What if I told you the exercises you’re doing for health, fitness and to even strengthen your low back are doing more harm than good?
You’ve adopted a healthier American lifestyle: eating better, moving more often, purchased a convertible standing desk, no longer scaling up and down the parking lot hunting the closest spot when you could’ve been inside the grocery store by now, yet you still have nagging back pain.
You may be surprised to know that some of the most popular, mainstream “core” exercises performed in gyms and home living rooms across the nation are a double edged sword — you’re burning calories but at the cost of increased risk of injury.
There’s a better way!
I want to be very clear up front: no movement is inherently bad. Heck, if people would simply move more they would have a lot less physical health concerns.
Movement is medicine. Motion is lotion. However, when it comes to body mechanics, it’s crucial to become familiar with how we use our bodies all day, then assess whether what we’re doing in the gym is actually helping. If you’re going to expend energy to exercise (which you should), wouldn’t it make sense to spend your valuable time getting better opposed to nursing frustrating setbacks?
To why most traditional “core” exercises, like crunches and sit-ups, are a greater risk than reward, we need to understand low back and core mechanics — how it works in real-world application.
Your spine and pelvis — entire skeleton for that matter — cannot hold itself up on its own. The skeleton is held up by muscles and has been described as "floating" within our musculature.
The core is the center or fixed point where the arms and legs are anchored to create movement. The core is a transmission of forces, not an engine generating force. For clarification, the core is meant to reflexively resist movement or “anti-move” rather than drive movement. Though this is how the core works it’s, unfortunately, not aligned with conventional wisdom.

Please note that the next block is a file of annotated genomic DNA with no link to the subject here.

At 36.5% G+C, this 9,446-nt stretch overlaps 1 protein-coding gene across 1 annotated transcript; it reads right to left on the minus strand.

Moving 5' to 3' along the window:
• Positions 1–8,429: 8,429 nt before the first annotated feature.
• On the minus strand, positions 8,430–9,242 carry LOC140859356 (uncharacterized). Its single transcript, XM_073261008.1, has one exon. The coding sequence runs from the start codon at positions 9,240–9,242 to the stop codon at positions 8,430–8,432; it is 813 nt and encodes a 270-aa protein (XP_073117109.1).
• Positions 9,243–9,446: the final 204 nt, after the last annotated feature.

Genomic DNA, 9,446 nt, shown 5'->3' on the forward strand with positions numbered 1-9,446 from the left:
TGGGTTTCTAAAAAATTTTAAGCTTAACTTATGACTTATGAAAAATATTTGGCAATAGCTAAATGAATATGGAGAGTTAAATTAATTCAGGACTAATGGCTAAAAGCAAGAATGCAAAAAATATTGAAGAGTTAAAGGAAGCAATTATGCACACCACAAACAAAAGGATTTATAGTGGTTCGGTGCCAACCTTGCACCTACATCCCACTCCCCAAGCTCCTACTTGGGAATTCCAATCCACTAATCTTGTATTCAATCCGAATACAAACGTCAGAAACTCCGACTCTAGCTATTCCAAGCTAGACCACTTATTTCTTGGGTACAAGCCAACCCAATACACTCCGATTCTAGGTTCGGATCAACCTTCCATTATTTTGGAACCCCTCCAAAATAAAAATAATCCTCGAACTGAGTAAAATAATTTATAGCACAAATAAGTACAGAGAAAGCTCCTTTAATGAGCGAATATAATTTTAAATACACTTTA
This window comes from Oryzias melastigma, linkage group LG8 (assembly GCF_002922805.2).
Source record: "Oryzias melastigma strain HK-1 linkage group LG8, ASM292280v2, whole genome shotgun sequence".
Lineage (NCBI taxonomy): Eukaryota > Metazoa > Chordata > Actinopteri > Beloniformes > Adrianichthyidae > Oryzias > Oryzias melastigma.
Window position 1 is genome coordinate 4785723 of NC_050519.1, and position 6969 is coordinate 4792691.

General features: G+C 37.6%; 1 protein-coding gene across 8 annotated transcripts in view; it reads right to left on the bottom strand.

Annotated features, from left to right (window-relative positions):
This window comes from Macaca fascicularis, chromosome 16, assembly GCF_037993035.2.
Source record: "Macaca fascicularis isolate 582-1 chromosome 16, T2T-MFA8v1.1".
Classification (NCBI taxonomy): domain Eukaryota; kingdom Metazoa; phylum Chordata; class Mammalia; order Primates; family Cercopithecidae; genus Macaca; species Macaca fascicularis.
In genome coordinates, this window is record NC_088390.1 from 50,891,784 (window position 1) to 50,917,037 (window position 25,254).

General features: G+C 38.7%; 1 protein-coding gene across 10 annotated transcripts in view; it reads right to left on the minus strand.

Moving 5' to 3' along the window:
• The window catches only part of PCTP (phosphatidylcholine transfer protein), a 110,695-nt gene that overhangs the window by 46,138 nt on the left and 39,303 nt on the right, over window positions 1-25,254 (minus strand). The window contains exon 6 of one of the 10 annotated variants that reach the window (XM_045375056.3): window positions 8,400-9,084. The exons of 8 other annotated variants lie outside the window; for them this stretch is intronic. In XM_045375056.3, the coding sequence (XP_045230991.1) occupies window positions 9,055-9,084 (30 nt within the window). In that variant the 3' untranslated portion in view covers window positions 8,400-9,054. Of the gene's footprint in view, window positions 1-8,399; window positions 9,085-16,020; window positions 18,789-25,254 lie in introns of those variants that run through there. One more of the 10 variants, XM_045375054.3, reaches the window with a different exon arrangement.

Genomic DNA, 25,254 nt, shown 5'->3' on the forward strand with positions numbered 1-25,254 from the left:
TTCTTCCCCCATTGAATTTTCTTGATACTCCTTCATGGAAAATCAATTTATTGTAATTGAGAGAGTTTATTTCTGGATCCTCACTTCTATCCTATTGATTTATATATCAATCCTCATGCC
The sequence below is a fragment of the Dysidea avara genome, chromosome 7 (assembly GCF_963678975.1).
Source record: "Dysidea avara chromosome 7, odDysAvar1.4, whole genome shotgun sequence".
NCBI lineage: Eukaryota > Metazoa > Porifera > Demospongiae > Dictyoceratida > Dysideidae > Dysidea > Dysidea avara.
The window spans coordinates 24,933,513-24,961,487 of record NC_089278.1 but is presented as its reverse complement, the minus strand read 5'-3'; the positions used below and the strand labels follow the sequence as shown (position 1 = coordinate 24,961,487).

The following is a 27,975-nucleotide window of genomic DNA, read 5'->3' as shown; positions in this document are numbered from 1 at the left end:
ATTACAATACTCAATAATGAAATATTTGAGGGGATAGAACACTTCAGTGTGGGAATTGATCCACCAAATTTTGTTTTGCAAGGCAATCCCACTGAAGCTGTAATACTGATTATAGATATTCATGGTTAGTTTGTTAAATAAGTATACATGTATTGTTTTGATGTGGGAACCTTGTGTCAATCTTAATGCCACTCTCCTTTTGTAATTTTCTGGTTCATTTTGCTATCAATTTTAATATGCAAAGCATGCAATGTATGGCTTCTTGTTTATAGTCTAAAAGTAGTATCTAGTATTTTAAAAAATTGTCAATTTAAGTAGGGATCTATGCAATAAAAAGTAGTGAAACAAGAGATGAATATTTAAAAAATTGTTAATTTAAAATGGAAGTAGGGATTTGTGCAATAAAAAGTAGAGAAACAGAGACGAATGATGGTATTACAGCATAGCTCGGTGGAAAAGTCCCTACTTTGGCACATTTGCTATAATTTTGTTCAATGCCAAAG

Ahhh, crunches and sit-ups -- the classic core exercise, right? Crunches are the quintessential “abs” exercise and you most certainly feel your abs doing it.
How would you feel if I disclosed crunches can not only cause or make a back problem worse but doesn’t even train your core the way it’s meant to function?
Relieved, because crunches suck anyway? I couldn’t agree more.
Upset. Don’t fret, because I’ve got some alternatives to give you that core burn fix you desire.
You get a standing desk because you know sitting all day, every day at work is not good for us, correct? Maybe the sole reason you got a standing desk is that sitting all day was causing you back pain.
Sitting without support tends to perpetuate a forward, slumped posture which drives our low back into a sustained imbalanced position of forward flexion (extension is backward; the opposite). Let’s say you’ve done this on and off for eight hours at work, which is not a far cry. Does it now make sense to do 100 crunches which is essentially repetitively driving that forward flexion even more? It’s driving the imbalance even further, which can cause mechanical low back pain.
To understand mechanical low back pain, take your finger and bend it backward. Bend it back even further, further, and further. Hopefully, you’ve stopped because the stretch started to hurt and you let go!